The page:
"We will be asking everybody who works in the Government to take part and we would hope that others will take part nationwide as well."

Just 29,058 tests a day being carried out

The latest testing statistics showed the Government still appears to be way off meeting its 100,000 daily target by the end of the month.

The Prime Minister's official spokesman said that 29,058 tests had been carried out in England, Scotland and Wales in the 24 hours up to 9am on Saturday.

But he cautioned that the numbers do have the "significant time lag" often seen on Monday, not reflecting the change over the weekend or the boost from the new testing portal.

War language could stop people seeking mental health help

Referring to the coronavirus outbreak as a war to be fought may deter people in a mental health crisis from seeking help, a charity has warned.

Suicide Crisis said the Covid-19 lockdown is causing "extreme mental suffering", but chief executive Joy Hibbins said those the charity is supporting "don't want to burden the NHS" at this time.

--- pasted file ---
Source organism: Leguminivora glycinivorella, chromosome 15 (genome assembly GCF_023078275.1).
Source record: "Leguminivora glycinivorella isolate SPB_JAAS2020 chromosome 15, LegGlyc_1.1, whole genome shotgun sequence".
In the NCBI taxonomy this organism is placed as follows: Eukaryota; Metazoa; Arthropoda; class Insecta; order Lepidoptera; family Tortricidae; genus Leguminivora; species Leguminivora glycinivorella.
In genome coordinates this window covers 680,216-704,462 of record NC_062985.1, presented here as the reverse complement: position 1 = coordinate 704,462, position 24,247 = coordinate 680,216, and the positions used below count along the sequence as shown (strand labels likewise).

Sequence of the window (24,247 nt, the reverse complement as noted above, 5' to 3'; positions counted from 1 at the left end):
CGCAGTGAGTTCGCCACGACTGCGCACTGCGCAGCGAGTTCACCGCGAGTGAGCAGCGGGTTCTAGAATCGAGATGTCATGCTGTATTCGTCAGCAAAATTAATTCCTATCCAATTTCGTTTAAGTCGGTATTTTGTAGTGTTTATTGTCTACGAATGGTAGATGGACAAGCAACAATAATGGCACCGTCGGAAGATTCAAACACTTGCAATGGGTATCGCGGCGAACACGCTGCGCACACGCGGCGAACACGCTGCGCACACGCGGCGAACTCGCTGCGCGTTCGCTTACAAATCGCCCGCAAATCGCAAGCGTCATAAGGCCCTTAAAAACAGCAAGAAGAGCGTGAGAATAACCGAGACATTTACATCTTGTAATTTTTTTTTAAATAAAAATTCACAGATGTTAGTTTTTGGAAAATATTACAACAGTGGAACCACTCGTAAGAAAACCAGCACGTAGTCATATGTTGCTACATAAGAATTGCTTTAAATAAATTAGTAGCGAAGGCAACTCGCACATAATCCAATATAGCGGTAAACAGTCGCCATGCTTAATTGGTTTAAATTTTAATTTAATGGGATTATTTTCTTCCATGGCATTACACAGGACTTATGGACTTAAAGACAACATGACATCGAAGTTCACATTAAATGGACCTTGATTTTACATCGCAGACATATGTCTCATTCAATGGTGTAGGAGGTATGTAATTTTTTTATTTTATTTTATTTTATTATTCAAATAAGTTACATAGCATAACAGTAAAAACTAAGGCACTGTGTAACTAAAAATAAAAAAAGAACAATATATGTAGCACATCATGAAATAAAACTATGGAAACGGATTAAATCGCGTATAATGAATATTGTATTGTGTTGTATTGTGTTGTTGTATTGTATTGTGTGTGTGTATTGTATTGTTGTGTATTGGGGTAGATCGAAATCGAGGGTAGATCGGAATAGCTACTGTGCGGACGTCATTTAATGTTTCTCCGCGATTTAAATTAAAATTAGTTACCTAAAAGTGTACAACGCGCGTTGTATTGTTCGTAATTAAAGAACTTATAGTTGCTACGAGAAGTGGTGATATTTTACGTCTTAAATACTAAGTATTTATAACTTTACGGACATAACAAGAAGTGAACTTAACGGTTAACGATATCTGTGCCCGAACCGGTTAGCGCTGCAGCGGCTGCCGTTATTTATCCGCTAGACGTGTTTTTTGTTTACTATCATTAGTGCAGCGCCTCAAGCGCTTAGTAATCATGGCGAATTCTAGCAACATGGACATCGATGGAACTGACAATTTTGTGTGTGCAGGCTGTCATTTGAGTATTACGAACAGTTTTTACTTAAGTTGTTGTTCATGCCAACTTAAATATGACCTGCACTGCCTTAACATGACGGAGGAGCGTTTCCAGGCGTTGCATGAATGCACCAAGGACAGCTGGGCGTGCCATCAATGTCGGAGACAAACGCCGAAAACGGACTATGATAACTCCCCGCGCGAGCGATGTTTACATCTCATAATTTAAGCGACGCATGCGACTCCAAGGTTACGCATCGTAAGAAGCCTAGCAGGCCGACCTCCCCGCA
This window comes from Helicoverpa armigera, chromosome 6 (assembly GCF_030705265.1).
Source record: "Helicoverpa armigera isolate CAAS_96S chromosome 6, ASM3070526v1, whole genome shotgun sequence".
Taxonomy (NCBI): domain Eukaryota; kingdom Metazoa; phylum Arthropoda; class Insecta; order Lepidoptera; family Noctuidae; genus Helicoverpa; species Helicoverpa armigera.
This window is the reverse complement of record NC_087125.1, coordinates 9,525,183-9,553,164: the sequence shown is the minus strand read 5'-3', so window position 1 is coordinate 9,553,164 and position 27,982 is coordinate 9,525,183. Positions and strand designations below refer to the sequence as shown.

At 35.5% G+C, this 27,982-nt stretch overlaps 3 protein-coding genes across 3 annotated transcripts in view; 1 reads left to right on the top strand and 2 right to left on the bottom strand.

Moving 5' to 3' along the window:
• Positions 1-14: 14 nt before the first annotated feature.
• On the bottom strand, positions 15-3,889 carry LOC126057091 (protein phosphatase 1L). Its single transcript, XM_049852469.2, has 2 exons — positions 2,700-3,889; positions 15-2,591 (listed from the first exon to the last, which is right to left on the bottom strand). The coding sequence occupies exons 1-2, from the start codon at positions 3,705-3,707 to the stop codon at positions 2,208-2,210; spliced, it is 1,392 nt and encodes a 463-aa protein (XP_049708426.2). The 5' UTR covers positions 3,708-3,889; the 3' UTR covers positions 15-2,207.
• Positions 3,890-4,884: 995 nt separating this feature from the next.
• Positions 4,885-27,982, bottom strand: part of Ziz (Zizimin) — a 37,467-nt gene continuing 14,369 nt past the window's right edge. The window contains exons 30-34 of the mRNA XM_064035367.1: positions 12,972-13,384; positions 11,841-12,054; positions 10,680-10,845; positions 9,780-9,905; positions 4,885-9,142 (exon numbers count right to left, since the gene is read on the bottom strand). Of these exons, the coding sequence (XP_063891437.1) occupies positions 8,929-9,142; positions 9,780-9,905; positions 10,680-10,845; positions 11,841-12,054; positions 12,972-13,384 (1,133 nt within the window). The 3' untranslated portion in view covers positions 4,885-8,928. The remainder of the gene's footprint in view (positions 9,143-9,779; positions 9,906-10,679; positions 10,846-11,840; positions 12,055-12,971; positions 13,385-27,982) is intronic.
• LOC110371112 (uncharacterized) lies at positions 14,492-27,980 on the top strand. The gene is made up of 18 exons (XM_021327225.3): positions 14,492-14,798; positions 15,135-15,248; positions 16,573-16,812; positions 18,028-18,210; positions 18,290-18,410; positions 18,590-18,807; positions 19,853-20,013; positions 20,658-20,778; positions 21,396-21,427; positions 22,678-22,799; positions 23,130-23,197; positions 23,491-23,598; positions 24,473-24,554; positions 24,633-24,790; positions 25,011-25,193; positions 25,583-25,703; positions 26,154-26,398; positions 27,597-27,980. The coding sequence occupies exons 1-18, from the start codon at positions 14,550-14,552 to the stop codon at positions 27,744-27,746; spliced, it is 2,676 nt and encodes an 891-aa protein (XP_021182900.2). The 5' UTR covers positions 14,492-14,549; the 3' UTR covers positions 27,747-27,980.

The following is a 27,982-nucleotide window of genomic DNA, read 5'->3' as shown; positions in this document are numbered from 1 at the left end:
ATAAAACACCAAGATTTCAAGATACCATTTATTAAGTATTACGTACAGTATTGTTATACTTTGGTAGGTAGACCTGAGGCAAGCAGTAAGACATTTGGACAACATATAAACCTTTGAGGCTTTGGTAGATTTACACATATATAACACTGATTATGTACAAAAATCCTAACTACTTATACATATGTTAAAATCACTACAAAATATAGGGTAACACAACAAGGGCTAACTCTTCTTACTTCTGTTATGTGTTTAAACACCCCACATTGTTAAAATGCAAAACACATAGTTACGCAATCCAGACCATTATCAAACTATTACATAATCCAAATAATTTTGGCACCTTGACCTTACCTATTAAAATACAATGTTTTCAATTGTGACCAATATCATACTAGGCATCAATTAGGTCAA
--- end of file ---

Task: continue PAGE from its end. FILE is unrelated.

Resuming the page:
The charity has seen a "marked increase" in levels of distress and those seeking support, with a 40% rise in people getting in touch after it was announced that the lockdown would be extended.

Ms Hibbins said: "There is a sense in which we are all trying to pull together in the national interest and in particular to defeat the virus.

"For some people, that will help create a feeling of unity and shared purpose. However, some people may feel that they are 'letting the side down' if they acknowledge that they are struggling and need help.

"There are lots of references to being 'strong'. If we are all feeling that we need to be strong, then it can make it harder to seek help - or show vulnerability. People can start to have feelings of guilt and shame about being in crisis."

Riz Ahmed reveals he has lost wo family members to coronavirus

Riz Ahmed has said he has lost two family members to coronavirus, adding the pandemic crisis is "reflecting and revealing the faultlines in our society".

The Venom actor and rapper said he hopes the surge of appreciation for the NHS draws attention to prejudice against the ethnic minorities that keep it running.

He told GQ Hype: "I'm seeing reports of India, where the government are calling it 'corona-jihad' and they're trying to blame it on the spread of Muslims and they are segregating hospitals between Muslims and non-Muslims.

"Trump is using it as an excuse to try to ban immigration and the Hungarian government is centralising power off the back of this.

"I'm looking at the fact it's hitting African-Americans twice as hard; I'm looking at the fact that 50% of NHS frontline workers - is it 50%? - are ethnic minorities."